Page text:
Tax Credit growth

When the Iowa Legislature approved $2.5 million for STO tax credits in 2006, the bill had broad bipartisan support — although Sen. Joe Bolkcom, D-Iowa City, said that was because it was tucked into a public school funding bill.


Since then, the private school tax credit has more than quadrupled to $12 million. By comparison, Iowa's per-pupil funding for K-12 public schools went up 29 percent during the same period.

The tax credit for STO donors is such a good deal accountants promote it to clients seeking to reduce their tax burden, said David Phillips, director of the Iowa Independent STO, which represents four private schools in Eastern and Central Iowa.

“If you're a high-income taxpayer and you make a donation, you get a 65 percent tax credit and federal tax deductibility,” Phillips said. “It's pretty close to a wash in terms of a payment in lieu of taxes.”

STOs must use at least 90 percent of donations for scholarships for students at 137 private schools — all but a handful of which are religious.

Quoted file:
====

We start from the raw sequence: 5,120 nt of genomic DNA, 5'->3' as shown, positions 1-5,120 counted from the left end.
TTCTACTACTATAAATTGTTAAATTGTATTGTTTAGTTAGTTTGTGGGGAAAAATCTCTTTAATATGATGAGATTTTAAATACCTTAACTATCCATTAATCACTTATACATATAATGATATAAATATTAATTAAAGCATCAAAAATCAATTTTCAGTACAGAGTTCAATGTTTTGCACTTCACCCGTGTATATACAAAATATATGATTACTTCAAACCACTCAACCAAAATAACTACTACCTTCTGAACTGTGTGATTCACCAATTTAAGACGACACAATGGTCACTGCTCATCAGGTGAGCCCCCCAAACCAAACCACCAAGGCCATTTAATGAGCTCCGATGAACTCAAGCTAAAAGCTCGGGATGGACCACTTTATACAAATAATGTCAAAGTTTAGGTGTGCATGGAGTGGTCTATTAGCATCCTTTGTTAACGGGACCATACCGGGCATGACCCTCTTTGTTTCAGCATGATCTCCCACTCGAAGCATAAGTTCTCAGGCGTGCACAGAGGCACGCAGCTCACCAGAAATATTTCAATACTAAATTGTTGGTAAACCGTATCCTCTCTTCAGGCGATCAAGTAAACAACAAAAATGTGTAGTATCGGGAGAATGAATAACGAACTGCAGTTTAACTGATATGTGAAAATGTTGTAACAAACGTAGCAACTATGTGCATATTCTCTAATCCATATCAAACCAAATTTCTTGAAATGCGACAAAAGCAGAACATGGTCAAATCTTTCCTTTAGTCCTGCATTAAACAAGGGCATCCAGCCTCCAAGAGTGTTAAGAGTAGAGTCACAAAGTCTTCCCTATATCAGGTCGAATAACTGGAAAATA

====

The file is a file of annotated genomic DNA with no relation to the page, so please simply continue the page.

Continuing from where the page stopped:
No state accountability

Iowa Code Section 422.11S requires students receiving financial aid through the STO program have family incomes no more than 300 percent of the federal poverty level — or $72,750 for a family of four. The law forbids donors from choosing who gets scholarships with their money.

But the Iowa Department of Revenue, which distributes the tax credits each year, doesn't know whether the program is being used legally.

Six STOs interviewed by The Gazette said they require students to submit their families' income-tax returns documenting household income. But the state doesn't make STOs turn over that paperwork for verification.


“It is the responsibility of the STOs, not the Department of Revenue, to verify the income level of the tuition grant recipients,” agency attorney Theresa Dvorak said. “There is no requirement in Iowa Code section 422.11S that the STOs provide this information to the Department before the STO issuing the tuition grants.”